The internet begins to finish the job that Aaron Swartz started, at the rate of a paper per minute

The internet begins to finish the job that Aaron Swartz started, at the rate of a paper per minute


Last Friday Aaron Swartz committed suicide, shortly before his Federal trial was due to begin. According to the US Attorney’s press release, “if convicted on these charges, SWARTZ faces up to 35 years in prison, to be followed by three years of supervised release, restitution, forfeiture and a fine of up to $1 million”. Swartz' crime? Downloading research from the JSTOR database of academic research. 

Within days of the death of Aaron Swartz, academics began posting their research papers online for free using the Twitter hashtag #PDFTribute. Within minutes a scraper popped up to database the links at pdftribute.net. Now, a browser plugin called the "Aaron Swartz Memorial JSTOR Liberator" has been developed which will use an individual's credentials to "liberate a single document" every time the bookmarklet is clicked. Users are warned this is a breach of terms of service, similar to that committed by Aaron Swartz. Once again we seem to be witnessing the Streisand Effect in action.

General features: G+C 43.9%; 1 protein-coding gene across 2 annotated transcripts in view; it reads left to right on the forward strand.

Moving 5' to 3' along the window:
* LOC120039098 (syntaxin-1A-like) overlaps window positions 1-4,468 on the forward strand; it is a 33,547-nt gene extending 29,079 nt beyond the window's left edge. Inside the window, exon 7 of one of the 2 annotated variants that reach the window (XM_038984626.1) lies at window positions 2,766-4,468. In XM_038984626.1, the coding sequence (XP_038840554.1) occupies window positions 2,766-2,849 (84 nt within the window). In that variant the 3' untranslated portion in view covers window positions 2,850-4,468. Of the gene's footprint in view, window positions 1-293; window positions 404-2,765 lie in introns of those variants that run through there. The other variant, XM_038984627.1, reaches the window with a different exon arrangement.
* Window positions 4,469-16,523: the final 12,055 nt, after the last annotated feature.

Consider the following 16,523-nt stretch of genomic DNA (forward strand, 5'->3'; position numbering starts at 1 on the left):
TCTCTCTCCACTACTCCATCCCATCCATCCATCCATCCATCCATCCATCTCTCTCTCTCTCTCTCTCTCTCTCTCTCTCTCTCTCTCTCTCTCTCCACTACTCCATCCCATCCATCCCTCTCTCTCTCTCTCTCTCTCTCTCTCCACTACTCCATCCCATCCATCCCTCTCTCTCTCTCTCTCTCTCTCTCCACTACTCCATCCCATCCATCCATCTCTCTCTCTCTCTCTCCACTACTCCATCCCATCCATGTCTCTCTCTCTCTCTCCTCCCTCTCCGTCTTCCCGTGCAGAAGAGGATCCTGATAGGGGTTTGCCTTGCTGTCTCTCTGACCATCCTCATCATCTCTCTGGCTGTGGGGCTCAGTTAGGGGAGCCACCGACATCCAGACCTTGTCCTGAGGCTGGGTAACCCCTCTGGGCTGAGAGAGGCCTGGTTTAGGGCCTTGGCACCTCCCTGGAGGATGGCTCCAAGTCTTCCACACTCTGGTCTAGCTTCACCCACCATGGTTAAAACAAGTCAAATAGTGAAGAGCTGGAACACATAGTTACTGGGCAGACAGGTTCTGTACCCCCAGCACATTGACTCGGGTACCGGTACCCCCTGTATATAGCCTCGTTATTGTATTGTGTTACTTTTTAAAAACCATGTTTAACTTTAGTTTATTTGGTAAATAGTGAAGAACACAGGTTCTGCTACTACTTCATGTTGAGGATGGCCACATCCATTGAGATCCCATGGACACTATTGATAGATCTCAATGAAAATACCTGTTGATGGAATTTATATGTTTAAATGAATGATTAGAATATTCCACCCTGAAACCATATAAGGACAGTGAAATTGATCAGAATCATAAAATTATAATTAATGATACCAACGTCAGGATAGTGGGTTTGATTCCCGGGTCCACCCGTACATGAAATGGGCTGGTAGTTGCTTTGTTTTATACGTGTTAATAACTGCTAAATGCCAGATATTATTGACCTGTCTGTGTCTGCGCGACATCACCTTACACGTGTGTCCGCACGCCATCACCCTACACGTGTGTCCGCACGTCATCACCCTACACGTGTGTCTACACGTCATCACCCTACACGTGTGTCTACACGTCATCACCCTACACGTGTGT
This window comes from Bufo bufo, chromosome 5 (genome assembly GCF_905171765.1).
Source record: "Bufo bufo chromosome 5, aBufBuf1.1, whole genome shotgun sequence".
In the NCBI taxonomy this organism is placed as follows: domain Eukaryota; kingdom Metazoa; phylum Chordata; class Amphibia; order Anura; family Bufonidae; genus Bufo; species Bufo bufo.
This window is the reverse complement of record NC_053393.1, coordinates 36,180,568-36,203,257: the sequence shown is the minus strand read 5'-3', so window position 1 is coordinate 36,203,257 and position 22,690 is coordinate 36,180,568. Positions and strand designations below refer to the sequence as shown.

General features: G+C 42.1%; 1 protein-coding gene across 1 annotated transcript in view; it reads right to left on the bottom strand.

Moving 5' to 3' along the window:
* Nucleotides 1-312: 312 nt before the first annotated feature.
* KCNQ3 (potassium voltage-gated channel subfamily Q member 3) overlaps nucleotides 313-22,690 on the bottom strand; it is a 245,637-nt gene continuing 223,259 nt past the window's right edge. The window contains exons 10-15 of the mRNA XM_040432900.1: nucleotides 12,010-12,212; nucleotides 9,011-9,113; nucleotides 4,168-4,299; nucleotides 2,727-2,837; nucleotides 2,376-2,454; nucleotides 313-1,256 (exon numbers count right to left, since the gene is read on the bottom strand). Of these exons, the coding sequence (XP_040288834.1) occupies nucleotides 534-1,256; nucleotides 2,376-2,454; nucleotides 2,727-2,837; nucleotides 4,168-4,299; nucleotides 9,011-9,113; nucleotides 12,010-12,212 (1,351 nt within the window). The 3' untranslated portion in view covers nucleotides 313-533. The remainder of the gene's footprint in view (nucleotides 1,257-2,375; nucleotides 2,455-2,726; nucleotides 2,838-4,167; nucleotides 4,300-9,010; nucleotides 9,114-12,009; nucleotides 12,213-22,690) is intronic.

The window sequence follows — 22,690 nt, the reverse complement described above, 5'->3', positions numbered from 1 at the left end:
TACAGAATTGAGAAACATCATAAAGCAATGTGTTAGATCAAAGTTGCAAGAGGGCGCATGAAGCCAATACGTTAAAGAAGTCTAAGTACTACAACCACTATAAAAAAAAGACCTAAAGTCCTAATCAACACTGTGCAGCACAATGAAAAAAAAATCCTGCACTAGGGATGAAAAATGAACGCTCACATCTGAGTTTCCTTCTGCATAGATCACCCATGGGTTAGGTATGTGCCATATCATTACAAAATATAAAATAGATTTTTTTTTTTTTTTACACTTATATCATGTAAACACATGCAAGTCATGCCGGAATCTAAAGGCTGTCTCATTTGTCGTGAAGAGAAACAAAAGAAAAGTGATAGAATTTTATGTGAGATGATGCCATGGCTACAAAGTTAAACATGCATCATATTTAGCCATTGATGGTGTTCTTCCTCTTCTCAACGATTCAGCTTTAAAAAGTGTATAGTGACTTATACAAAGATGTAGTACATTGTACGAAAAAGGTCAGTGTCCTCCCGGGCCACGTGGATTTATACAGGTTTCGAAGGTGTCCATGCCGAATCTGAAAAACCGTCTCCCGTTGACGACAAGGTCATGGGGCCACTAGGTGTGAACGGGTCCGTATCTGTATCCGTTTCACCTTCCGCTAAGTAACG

Micah Allen, a neuroscience researcher and open data activist has mused on idea of whether we are seeing the beginnings of "Papester" for academic research, an analogy to napster. For members of the public who fund research through taxes and the many researchers at institutions (often but not always in the third world) that can not afford journal subscription fees; and the patients whose lives depend on doctors and scientists having access to cutting edge research, this development may not be a bad thing.

Regardless of how things develop, one thing researchers can do to help ensure Aaron Swartz did not die in vain is to ensure their research is published in open access journals. For work already published researchers do not always have to break the law or the terms of service of the publishers who now hold the copyright to their work. Researchers can simply go back to the publishers of their research, (and perhaps - but probably best not, remind them that they never earned a penny - and often indeed spent large amounts of money on publishing fees - for their research which has now been locked away) and request permission to publish a copy of their own work on their blog. An example of a researcher who has done this very successfully is Vaughan Bell, author of the Mindhacks blog who has posted a direct link to the PDF's of all his research online. Once this is done, anyone with a Google account can access your research and indeed researchers can access your researchers without juggling VPN's, logins, and other other hoops placed by publishers that hinder access to research.

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